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M.O. v. New York City Dep't of Education

United States Court of Appeals, Second Circuit

July 15, 2015

M.O. and G.O., individually and on behalf of D.O., a minor, Plaintiffs-Appellants,
v.
NEW YORK CITY DEPARTMENT OF EDUCATION, Defendant-Appellee

Argued March 6, 2015.

Appeal from a judgment of the United States District Court for the Southern District of New York (Cedarbaum, J.), affirming a State Review Officer's determination to deny reimbursement for a unilateral private placement under the Individuals with Disabilities Education Act. We hold that the State Review Officer correctly determined that Defendant-Appellee New York City Department of Education provided a free appropriate public education. The judgment of the district court is therefore AFFIRMED. Because the decisions of the district court and State Review Officer could, however, be interpreted as requiring a child to attend physically a proposed placement school before challenging that school's ability to implement the child's individualized education plan, we further clarify that our decision in R.E. v. N.Y.C. Dep't of Educ., 694 F.3d 167 (2d Cir. 2012), imposes no such requirement.

LAWRENCE D. WEINBERG, Bloomfield, NJ, for Plaintiffs-Appellants.

MARTA SOJA ROSS, for Zachary W. Carter, Corporation Counsel of the City of New York, New York, NY, for Defendant-Appellee.

Before: CALABRESI and HALL, Circuit Judges, and RAKOFF, District Judge.[*]

OPINION

Per Curiam:

This Individuals with Disabilities Education Act (" IDEA" ) case concerns a reimbursement action for a unilateral private placement in which Plaintiffs-Appellants M.O. and G.O. challenge the adequacy of the public school proposed by Defendant-Appellee New York City Department of Education (" DOE" or " the school district" ) for the placement of their child during the 2011-2012 school year.[1]

BACKGROUND

I. Statutory and Regulatory Background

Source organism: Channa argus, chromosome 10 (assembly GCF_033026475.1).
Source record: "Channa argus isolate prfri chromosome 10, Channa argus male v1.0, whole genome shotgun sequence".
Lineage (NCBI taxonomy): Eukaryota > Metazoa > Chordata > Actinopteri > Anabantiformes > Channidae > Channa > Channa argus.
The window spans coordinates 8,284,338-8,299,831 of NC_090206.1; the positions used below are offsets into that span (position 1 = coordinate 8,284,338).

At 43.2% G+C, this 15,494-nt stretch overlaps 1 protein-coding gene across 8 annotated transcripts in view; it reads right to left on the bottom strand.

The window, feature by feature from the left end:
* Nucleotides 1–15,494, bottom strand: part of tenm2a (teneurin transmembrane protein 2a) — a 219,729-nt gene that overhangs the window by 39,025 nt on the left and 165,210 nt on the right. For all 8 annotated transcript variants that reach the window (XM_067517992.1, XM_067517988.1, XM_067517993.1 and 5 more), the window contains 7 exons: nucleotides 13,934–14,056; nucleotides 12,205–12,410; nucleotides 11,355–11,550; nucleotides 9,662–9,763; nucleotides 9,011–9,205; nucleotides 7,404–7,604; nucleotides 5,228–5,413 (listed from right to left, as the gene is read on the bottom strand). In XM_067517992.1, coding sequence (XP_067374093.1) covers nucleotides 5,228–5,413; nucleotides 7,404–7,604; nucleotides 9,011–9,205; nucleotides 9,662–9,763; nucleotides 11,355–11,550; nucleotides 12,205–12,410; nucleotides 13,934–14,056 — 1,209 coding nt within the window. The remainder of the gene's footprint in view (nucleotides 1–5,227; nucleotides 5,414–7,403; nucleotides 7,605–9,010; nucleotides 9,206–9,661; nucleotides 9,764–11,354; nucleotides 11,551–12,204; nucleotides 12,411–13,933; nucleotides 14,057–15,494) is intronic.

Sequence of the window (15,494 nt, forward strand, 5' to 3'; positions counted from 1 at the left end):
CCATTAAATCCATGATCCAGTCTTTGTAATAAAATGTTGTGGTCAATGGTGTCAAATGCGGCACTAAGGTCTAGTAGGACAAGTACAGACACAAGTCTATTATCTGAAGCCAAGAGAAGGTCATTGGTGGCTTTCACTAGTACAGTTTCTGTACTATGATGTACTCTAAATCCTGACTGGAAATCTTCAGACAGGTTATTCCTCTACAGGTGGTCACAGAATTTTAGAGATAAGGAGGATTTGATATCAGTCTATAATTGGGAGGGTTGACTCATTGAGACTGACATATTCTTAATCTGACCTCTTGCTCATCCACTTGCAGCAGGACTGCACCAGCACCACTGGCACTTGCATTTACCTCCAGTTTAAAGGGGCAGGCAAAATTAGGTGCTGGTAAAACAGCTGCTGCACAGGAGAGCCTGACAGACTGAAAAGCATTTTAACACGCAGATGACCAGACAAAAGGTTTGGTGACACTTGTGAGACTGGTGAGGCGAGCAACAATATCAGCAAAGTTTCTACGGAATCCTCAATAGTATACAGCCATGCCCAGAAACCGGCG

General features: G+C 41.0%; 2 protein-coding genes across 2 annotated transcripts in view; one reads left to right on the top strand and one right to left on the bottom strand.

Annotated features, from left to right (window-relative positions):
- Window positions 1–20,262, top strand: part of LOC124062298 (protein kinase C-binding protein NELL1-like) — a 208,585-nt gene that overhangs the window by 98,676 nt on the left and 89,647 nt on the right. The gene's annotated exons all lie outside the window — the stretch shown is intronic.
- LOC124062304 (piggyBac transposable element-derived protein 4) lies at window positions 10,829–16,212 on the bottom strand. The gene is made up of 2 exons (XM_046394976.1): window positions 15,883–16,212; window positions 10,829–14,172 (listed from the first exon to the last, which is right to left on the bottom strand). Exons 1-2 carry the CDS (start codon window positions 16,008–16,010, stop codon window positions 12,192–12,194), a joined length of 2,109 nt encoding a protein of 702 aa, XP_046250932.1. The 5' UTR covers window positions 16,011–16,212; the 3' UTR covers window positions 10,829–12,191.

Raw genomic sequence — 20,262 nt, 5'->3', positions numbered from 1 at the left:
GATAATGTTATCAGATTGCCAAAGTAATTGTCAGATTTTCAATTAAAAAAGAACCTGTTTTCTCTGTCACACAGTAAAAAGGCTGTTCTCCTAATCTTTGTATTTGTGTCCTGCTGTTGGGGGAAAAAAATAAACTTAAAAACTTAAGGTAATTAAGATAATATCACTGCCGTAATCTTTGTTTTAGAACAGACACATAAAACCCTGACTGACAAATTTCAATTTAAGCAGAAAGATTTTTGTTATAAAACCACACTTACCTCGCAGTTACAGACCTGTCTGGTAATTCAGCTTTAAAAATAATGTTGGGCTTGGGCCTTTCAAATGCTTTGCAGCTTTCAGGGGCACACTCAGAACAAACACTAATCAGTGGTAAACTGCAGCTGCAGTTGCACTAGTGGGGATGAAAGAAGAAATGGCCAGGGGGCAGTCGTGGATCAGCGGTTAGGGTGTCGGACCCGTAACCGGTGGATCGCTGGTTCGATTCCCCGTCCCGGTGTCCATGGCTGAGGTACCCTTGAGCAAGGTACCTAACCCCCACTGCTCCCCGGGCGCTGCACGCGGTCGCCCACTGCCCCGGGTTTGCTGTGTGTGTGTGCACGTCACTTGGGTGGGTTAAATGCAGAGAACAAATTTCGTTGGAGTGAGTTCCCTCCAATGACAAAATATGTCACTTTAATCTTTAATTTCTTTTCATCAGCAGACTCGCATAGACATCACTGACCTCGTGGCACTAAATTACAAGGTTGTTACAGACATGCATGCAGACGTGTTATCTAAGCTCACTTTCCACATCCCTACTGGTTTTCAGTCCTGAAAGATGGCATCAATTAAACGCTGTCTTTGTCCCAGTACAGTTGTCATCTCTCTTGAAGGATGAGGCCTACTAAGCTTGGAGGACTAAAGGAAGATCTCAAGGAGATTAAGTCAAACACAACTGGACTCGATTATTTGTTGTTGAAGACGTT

The IDEA requires states receiving federal funds to " provide 'all children with disabilities' a 'free appropriate public education[]' ('FAPE')." Hardison v. Bd. of Educ. of the Oneonta City Sch. Dist., 773 F.3d 372, 376 (2d Cir. 2014) (quoting 20 U.S.C. § 1412(a)(1)(A)). " A FAPE consists of special education and related services tailored to meet the unique needs of a particular child, which are reasonably calculated to enable the child to receive educational benefits . . . ." Reyes ex rel. R.P. v. N.Y.C. Dep't of Educ., 760 F.3d 211, 214 (2d Cir. 2014) (citations and internal quotation marks omitted). " To ensure that qualifying children receive a FAPE, a school district must create an individualized education program ('IEP') for each such child." R.E. v. N.Y.C. Dep't of Educ., 694 F.3d 167, 175 (2d Cir. 2012) (citing 20 U.S.C. § 1414(d); Murphy v. Arlington Cent. Sch. Dist. Bd. of Educ., 297 F.3d 195, 197 (2d Cir. 2002) (describing the IEP as the " centerpiece" of the IDEA system)). " The IEP is 'a written statement that sets out the child's present educational performance, establishes annual and short-term objectives for improvements in that performance, and describes the specially designed instruction and services that will enable the child to meet those objectives." R.E., 694 F.3d at 175 (quoting D.D. ex rel. V.D. v. N.Y.C. Bd. of Educ., 465 F.3d 503, 507-08 (2d Cir. 2006)). The IEP " must be likely to produce progress, not regression, and must afford the student with an opportunity greater than mere trivial advancement. However, it need not furnish every special service necessary to maximize each handicapped child's potential." M.H. v. N.Y.C. Dep't of Educ., 685 F.3d 217, 224 (2d Cir. 2012) (citations, internal quotation marks, and alterations omitted).